Palais de Tokyo, Paris
25 April – 07 September
13 Avenue du Président Wilson, 75116 Paris
+33 1 81 97 35 88

Famous for his signature Seascapes and other black and white photographs, the work of Japanese artist Hiroshi Sugimoto is instantly recognizable. Which makes this large installation at Paris’ Palais de Tokyo as surprising as it is a feat of brilliant scenography and artistic references.

“Aujourd’hui le monde est mort [Lost Human Genetic Archive]” is a new facet of a series of exhibitions Hiroshi Sugimoto has been elaborating for about ten years, juxtaposing his collections of objects, coming from a range of periods and cultures, and his photographic works. The objects in his collection are his “doubles,” and are indispensable to the artist as sources of lessons that enable him to renew his art. Drawing on references to Albert Camus’s novel L’Étranger [The Stranger] and Marcel Duchamp’s ready-mades, the artist has staged a world after human beings have ceased to exist: a personal vision of history, seen from the future. The exhibition consists of around thirty scenarios, narrated by different fictitious characters: a bee-keeper, a specialist in comparative religion, and a politician, who choose to preserve (or not to preserve) their individual genetic information for the future.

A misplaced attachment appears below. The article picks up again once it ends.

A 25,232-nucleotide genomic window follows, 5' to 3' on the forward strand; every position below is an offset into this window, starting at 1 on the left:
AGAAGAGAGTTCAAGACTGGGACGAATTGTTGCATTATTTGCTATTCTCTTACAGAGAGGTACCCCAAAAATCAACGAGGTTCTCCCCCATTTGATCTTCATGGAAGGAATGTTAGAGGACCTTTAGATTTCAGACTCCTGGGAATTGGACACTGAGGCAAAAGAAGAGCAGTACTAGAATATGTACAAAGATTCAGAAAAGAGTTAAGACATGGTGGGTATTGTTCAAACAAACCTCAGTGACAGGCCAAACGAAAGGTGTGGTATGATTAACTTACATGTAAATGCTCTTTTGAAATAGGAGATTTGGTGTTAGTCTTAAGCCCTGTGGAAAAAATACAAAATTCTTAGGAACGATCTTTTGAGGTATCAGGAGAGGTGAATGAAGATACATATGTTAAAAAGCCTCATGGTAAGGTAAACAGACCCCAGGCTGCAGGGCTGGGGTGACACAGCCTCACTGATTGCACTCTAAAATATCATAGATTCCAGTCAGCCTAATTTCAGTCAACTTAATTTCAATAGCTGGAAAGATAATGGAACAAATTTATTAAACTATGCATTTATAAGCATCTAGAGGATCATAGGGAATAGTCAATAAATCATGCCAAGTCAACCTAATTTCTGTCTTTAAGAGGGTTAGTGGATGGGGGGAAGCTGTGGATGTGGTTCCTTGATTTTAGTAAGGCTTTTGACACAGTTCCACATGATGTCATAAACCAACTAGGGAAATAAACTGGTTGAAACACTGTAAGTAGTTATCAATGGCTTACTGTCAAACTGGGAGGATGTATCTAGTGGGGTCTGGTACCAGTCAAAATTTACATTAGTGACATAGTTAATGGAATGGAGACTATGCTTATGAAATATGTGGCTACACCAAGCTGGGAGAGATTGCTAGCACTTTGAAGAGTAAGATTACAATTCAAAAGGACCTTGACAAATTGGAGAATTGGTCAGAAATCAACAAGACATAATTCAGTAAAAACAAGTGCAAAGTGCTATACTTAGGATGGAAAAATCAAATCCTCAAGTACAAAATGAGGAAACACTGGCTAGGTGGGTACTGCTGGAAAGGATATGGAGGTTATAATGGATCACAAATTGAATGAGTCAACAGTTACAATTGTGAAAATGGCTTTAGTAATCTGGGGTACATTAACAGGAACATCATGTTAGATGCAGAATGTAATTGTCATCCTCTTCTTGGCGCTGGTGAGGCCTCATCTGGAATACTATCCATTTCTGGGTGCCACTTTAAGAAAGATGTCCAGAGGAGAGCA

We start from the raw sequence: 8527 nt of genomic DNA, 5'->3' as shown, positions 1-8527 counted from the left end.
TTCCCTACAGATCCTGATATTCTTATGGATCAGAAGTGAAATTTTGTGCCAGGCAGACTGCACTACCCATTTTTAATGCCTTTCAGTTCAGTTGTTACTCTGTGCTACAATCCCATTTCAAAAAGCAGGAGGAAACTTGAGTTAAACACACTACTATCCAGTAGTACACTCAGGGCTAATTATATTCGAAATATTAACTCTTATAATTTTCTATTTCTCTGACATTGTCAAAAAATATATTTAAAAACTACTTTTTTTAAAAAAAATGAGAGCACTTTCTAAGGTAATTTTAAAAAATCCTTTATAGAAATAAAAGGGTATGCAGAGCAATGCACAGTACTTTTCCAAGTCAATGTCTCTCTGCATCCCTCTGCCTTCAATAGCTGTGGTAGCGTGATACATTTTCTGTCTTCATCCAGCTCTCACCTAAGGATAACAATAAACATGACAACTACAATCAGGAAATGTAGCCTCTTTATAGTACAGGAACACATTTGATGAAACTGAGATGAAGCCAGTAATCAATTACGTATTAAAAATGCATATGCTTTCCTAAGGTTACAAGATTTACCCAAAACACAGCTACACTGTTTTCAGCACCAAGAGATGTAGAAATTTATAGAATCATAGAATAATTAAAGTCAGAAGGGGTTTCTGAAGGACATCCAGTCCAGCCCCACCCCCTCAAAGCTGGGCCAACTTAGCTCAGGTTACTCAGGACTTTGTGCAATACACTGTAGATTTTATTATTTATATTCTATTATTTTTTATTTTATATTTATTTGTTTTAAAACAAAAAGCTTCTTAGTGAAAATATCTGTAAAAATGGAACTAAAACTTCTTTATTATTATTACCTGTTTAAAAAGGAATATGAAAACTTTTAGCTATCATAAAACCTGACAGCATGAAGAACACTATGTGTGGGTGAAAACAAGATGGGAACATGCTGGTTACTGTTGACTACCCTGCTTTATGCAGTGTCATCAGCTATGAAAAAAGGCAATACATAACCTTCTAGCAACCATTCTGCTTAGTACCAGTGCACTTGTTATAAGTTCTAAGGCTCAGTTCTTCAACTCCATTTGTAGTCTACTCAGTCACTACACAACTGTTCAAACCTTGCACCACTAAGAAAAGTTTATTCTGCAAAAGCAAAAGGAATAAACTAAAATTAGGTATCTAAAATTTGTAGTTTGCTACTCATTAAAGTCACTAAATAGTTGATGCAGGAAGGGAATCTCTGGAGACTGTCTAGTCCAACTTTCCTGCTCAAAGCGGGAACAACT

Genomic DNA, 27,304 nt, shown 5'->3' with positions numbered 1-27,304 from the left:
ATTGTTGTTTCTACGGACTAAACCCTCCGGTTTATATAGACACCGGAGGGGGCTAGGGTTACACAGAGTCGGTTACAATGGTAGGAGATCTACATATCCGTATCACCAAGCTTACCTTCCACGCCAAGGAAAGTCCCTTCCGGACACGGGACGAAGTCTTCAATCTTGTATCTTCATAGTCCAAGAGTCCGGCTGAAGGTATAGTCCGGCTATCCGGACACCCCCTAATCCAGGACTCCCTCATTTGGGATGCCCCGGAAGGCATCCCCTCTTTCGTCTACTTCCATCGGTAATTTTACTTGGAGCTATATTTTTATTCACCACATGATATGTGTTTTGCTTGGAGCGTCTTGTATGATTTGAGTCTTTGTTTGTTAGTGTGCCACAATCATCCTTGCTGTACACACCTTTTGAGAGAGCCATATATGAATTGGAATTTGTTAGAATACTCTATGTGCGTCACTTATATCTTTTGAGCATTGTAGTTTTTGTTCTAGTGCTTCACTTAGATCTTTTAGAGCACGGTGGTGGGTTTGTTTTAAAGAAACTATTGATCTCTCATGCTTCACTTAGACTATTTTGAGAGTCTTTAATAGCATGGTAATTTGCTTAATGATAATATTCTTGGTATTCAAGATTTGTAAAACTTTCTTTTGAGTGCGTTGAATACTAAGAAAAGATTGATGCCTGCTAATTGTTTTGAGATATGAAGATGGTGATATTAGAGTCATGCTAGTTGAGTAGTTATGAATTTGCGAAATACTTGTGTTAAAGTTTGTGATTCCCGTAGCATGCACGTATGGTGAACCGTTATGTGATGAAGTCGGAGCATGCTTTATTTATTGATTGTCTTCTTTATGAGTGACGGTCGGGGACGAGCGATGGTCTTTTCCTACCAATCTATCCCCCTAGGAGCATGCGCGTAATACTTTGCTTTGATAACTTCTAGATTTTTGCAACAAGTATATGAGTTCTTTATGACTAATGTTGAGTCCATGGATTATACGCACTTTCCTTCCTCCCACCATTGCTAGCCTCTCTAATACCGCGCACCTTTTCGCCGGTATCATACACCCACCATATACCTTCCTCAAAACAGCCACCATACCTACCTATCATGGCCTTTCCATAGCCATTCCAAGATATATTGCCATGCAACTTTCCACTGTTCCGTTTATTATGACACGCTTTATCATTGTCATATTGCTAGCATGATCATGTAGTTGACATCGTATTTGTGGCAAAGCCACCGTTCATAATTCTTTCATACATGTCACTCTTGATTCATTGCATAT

Devised as a kind of ruin, resonating with the atypical architecture of the Palais de Tokyo, the exhibition is not only the largest the artist has ever staged in Europe, but also a unique project that bears witness to his wide field of activity, ranging from literature to architecture. It is in the image of his attempt to understand art and human history according to a vast time scale that goes well beyond that of the human species, at the same time including science, religion, economics, etc.Where is this human race heading, incapable of preventing itself from being destroyed in the name of unchecked growth? Guided by this question, Hiroshi Sugimoto lets his imagination and his creativity drift to meet up with boththe past and the future.